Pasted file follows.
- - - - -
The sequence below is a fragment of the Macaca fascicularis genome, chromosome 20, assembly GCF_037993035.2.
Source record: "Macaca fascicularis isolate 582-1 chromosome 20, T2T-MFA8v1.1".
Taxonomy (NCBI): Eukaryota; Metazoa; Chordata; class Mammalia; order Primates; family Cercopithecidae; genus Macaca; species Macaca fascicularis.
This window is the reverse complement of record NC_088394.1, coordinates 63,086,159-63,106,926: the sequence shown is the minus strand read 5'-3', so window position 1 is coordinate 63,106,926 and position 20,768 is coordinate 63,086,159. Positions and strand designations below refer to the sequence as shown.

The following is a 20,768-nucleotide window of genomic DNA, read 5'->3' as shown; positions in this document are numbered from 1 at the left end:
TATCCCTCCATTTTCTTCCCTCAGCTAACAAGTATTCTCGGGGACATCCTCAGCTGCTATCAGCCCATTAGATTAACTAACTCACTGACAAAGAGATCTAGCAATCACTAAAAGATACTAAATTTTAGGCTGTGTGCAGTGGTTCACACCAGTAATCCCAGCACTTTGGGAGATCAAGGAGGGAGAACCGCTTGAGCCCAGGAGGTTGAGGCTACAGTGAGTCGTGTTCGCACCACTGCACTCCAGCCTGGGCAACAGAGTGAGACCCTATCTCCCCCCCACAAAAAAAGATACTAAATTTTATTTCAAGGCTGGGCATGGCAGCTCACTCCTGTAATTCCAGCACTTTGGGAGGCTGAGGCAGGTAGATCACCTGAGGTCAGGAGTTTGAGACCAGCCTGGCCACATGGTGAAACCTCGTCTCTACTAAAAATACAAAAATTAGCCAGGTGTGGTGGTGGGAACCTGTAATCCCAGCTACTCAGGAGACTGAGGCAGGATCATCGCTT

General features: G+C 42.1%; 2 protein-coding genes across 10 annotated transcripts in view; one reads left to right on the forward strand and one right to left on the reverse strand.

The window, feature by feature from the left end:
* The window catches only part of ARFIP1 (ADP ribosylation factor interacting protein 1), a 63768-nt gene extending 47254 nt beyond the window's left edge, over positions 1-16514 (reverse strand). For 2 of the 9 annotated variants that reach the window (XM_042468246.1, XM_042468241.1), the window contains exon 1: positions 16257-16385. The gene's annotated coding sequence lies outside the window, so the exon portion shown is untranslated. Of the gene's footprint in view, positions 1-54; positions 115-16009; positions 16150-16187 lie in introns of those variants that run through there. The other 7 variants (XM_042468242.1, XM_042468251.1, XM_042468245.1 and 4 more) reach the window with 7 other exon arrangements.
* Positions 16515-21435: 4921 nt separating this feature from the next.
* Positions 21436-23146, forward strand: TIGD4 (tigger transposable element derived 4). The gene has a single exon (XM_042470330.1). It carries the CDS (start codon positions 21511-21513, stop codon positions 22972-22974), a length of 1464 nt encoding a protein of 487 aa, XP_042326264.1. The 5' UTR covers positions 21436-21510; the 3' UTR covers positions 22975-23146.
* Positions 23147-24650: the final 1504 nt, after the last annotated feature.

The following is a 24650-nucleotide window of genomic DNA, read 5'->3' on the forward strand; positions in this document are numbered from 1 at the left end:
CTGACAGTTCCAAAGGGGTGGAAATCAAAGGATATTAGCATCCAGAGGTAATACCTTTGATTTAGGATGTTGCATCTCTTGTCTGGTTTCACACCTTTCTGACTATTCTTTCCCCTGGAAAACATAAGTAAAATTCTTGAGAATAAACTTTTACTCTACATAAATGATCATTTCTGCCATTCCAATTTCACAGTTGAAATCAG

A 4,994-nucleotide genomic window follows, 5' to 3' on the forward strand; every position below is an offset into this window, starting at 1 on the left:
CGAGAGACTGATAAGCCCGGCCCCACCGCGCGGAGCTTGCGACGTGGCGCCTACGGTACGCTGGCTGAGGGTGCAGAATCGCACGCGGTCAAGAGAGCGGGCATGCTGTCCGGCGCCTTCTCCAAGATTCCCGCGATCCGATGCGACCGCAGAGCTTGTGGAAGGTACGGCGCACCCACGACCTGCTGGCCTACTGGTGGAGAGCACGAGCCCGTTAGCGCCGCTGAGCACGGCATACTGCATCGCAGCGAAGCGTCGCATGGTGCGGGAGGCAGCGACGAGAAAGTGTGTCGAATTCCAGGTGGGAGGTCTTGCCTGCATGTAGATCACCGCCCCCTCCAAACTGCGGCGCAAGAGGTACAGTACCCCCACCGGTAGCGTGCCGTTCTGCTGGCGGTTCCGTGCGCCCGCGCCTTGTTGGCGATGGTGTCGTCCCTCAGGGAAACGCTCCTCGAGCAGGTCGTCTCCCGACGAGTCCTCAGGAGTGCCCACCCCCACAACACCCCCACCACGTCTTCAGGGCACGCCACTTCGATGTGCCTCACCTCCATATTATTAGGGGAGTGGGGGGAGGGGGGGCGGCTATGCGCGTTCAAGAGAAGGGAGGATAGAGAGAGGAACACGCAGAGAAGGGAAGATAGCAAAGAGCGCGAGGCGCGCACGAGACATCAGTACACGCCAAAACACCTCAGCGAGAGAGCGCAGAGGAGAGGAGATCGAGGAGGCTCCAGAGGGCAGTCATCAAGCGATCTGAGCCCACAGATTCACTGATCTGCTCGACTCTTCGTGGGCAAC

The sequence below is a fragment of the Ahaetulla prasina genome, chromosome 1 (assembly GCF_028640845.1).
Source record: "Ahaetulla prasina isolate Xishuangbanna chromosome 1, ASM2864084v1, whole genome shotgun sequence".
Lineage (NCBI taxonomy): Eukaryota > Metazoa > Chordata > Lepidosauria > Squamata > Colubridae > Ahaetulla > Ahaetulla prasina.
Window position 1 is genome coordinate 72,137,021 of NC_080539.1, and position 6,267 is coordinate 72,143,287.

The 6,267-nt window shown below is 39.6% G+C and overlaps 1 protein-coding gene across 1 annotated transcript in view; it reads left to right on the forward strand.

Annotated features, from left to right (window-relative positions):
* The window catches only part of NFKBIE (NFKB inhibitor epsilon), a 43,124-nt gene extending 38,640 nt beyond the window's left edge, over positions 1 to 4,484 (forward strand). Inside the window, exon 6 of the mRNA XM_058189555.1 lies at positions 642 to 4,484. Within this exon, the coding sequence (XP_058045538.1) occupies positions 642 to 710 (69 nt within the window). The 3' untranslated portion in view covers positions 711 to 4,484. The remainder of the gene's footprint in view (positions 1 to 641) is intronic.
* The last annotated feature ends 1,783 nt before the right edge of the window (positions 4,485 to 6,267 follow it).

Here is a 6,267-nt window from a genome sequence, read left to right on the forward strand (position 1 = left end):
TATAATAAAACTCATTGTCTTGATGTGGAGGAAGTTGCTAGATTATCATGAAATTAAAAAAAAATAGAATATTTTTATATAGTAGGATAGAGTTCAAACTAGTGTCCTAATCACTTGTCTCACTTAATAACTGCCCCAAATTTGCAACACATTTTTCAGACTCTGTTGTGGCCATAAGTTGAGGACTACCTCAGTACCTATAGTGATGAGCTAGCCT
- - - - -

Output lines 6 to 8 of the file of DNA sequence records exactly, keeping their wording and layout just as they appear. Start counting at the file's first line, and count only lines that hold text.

TATCCCTCCATTTTCTTCCCTCAGCTAACAAGTATTCTCGGGGACATCCTCAGCTGCTATCAGCCCATTAGATTAACTAACTCACTGACAAAGAGATCTAGCAATCACTAAAAGATACTAAATTTTAGGCTGTGTGCAGTGGTTCACACCAGTAATCCCAGCACTTTGGGAGATCAAGGAGGGAGAACCGCTTGAGCCCAGGAGGTTGAGGCTACAGTGAGTCGTGTTCGCACCACTGCACTCCAGCCTGGGCAACAGAGTGAGACCCTATCTCCCCCCCACAAAAAAAGATACTAAATTTTATTTCAAGGCTGGGCATGGCAGCTCACTCCTGTAATTCCAGCACTTTGGGAGGCTGAGGCAGGTAGATCACCTGAGGTCAGGAGTTTGAGACCAGCCTGGCCACATGGTGAAACCTCGTCTCTACTAAAAATACAAAAATTAGCCAGGTGTGGTGGTGGGAACCTGTAATCCCAGCTACTCAGGAGACTGAGGCAGGATCATCGCTT

General features: G+C 42.1%; 2 protein-coding genes across 10 annotated transcripts in view; one reads left to right on the forward strand and one right to left on the reverse strand.

The window, feature by feature from the left end: